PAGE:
Monday, January 25, 2010

Tour Divide: Frequently Asked Questions

While I have a small (but growing!) group of folks who have read every damn word I've blasted onto this blog over the past 5+ years, many of my readers are people who stumble here via Google or some other search engine. I think Walter said it best in The Big Lebowski:
"So you have no frame of reference, Donny. You're like a child who wanders in in the middle of a movie and wants to know..."
Lacking the frame of reference, questions arise. Often, the same questions, over and over. Many of those questions have to do with my racing the Tour Divide this year, so I decided to create this little list of questions and answers. It should prove handy to at least a few of you.

Q: What is the Tour Divide?

A: A one stage, 2745 mile self-supported mountain bike race from Banff, Alberta to the northern border of Mexico along the spine of the Rocky Mountains. Details at:

Q: Who are you?

A: I'm probably not the best person to answer that. Back when I launched this blog, I wrote an introduction here. Much of it still holds true.

Q: Why are you racing the Tour Divide?

A: The best answer to that is here.

Q: Didn't you do this before?

A: Sort of. In 2005, I was the first person to complete the Great Divide Mountain Bike Race on a single-speed bike. I wrote the story of that trip in a Dirt Rag article and an online book called The Way of the Mountain Turtle.

Q: What bike are you riding?

A: A Redline Monocog Flight, courtesy of the wonderful folks at SBS. Details here and here.

Q: Why a single-speed?

A: I don't have good enough balance to do the Tour Divide on a unicycle! Seriously, I prefer single-speeds.

Q: What gear ratio are you running?

A: Probably a 32*18. I ran 32*17 on my 26"-wheeled Monocog in '05 and Chris Plesko ran 32*17 on his record setting Tour Divide Race last year (he rode a 29er). I rode the first 6 months with a 32*17 on my Flight, but I recently knocked the gearing down to 32*18 and my overall speed actually went up! The slightly lower gearing lets me spin a bit more.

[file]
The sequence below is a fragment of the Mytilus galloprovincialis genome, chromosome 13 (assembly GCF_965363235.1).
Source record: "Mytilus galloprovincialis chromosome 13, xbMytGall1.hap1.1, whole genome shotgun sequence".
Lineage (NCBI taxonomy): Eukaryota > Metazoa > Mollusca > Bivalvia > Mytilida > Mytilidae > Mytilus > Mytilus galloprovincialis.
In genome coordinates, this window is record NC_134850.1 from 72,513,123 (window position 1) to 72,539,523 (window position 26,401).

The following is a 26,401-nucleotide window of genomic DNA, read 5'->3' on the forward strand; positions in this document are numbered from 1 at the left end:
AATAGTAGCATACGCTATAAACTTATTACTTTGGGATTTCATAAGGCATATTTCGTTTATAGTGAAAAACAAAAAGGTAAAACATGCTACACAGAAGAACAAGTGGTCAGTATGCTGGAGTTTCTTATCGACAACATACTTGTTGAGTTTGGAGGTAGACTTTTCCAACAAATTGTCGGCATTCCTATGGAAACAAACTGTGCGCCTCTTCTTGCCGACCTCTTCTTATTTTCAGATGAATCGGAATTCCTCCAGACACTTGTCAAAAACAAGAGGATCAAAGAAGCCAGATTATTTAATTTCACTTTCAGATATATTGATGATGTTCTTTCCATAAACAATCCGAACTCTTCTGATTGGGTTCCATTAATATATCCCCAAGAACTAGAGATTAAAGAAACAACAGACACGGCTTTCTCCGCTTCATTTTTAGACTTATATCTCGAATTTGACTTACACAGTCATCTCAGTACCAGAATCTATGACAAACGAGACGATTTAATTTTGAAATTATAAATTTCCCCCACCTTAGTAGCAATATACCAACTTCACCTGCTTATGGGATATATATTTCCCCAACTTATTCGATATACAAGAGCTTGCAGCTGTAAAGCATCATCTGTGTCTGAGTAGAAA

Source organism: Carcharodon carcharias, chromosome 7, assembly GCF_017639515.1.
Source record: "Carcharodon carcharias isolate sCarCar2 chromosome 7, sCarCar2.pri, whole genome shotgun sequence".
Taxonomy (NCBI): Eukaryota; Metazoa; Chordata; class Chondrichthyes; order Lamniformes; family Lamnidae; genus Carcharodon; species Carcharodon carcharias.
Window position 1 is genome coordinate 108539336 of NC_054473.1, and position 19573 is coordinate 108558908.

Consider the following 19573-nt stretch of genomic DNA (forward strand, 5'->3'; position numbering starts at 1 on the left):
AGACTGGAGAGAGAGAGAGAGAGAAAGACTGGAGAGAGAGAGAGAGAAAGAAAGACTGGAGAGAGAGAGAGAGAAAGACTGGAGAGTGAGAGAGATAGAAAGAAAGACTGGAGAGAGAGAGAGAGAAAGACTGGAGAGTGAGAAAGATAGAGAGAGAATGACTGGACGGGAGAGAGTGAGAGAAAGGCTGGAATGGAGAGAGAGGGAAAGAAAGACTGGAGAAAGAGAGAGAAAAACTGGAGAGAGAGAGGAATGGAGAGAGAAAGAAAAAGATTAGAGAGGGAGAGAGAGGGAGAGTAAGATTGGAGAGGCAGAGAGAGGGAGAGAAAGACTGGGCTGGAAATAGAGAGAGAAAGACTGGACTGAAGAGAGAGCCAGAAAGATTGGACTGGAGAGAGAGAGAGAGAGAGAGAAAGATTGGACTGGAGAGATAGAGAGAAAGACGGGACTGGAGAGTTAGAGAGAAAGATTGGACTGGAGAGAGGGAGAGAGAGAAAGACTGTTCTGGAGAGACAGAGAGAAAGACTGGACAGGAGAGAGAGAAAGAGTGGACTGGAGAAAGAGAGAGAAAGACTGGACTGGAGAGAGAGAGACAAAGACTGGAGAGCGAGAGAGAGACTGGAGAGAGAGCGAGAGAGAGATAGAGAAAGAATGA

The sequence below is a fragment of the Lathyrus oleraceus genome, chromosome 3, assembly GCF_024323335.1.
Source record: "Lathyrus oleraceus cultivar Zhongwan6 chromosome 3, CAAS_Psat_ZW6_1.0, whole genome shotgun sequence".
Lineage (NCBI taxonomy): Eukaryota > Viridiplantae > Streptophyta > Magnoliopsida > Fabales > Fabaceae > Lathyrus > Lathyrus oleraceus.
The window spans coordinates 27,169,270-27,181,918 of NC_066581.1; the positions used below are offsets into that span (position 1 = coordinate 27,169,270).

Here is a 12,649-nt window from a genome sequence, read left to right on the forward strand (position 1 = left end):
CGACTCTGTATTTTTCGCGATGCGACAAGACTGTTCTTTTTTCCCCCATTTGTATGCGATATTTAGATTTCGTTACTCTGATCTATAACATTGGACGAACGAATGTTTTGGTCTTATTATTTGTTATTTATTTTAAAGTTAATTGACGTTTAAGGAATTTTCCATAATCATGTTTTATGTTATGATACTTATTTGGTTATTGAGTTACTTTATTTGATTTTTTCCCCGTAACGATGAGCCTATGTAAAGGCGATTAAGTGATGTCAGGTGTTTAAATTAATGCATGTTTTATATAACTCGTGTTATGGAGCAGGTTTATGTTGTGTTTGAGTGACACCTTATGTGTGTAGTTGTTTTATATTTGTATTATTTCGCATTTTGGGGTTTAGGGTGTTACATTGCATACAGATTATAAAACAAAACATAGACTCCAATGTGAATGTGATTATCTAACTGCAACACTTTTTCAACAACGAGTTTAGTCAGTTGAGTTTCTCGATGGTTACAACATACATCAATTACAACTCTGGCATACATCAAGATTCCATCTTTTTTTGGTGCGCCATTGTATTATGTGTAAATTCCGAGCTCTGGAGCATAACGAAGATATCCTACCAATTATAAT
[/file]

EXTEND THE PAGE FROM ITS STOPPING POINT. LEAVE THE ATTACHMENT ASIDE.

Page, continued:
Q: How are you going to carry stuff?

A: My main luggage is a home-brew coroplast trunk and a small stuff bag up front. Details here. Aside from making stronger stays for the trunk and getting a slightly bigger wedge bag in the frame, the kit is pretty well dialed in. The contents of the front stuff bag are detailed here. I also talk some about gear in an earlier post here.

Q: How do you train for something like the Tour Divide?

A: I don't train, I practice. Details here. A couple of ride reports from practice runs are here and here.

Q: What kind of food do you eat on long rides?

A: As I have said repeatedly, I am not a nutritional role model. That said, I queried a bunch of other long-distance cyclists and the result is this article.

Q: What about water?

A: Various Divide racers use filters, tablets, etc. My current plan is outlined here.

Q: How can you afford to race the Tour Divide?

A: I get by with a lot of help from my friends.

Q: My question isn't on your list.

A: That's not a question! But if you have a question that you don't see answered here, first use the search function on the blog, I may have covered your question in the past (I've written thousands of words about lights, for example). If you come up empty, it may be something I'm still figuring out or I may just not have gotten around to writing about it. If so, email me (kentsbike [at] gmail [dot] com). I can't promise I'll respond (it's amazing how damn much email I get!) but I'll try. A lot of blog posts come as a result of questions. If something is part of my secret, race-strategy I may keep mum or be cagey in my answer, but I try to be a pretty open guy.